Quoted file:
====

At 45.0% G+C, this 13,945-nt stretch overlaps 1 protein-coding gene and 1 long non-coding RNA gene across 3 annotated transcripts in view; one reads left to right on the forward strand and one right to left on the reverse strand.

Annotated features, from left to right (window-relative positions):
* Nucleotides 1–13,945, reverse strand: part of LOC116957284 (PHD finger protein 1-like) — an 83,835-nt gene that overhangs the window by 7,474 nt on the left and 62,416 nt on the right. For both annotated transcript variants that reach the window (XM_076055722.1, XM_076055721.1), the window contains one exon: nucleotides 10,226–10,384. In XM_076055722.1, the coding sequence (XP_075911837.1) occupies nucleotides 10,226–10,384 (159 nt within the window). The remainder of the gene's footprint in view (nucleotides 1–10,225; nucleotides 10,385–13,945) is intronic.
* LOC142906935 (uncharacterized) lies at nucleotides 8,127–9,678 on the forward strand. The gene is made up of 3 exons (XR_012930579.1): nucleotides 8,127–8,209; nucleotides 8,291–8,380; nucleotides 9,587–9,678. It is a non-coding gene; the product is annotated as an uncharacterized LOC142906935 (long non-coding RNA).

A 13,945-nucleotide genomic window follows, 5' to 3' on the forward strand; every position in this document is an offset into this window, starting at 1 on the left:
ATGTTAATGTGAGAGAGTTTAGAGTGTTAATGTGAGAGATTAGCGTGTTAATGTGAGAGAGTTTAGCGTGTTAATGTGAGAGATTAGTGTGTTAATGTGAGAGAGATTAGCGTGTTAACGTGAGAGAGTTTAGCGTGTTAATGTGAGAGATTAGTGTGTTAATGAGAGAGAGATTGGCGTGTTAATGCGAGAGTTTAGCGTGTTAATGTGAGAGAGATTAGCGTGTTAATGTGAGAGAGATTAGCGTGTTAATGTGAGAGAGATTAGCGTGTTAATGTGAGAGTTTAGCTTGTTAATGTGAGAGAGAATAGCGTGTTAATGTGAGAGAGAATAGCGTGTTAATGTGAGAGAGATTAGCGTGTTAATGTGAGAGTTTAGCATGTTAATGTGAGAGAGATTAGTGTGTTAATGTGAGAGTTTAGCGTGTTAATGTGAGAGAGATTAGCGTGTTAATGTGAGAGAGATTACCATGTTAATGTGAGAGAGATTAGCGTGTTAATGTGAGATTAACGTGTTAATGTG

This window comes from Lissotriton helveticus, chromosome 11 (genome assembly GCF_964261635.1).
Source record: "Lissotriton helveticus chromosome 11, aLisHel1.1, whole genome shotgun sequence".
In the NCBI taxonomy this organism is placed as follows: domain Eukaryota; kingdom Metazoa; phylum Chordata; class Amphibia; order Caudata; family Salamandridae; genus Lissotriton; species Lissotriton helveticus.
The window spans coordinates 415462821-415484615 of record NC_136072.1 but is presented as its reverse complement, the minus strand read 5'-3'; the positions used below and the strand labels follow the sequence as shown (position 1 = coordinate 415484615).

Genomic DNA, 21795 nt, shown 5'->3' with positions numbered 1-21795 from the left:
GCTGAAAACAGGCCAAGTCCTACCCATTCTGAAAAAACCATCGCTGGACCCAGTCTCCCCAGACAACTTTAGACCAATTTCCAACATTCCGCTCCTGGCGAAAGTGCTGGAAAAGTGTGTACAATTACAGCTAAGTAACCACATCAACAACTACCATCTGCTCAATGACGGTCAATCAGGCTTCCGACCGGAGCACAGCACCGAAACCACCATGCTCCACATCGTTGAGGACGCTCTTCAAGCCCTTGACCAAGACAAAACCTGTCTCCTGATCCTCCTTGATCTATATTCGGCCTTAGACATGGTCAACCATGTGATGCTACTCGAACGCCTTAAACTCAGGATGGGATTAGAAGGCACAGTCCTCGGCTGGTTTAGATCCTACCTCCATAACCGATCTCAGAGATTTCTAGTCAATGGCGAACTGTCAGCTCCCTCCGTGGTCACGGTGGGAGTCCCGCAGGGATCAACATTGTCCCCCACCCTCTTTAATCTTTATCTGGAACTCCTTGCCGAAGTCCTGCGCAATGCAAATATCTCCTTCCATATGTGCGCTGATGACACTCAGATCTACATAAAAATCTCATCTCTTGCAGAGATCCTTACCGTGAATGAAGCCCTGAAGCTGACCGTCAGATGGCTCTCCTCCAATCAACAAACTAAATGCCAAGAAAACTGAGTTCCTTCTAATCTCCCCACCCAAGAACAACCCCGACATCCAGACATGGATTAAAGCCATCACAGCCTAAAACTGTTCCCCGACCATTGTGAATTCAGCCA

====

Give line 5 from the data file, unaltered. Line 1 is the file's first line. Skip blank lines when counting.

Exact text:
A 13,945-nucleotide genomic window follows, 5' to 3' on the forward strand; every position in this document is an offset into this window, starting at 1 on the left: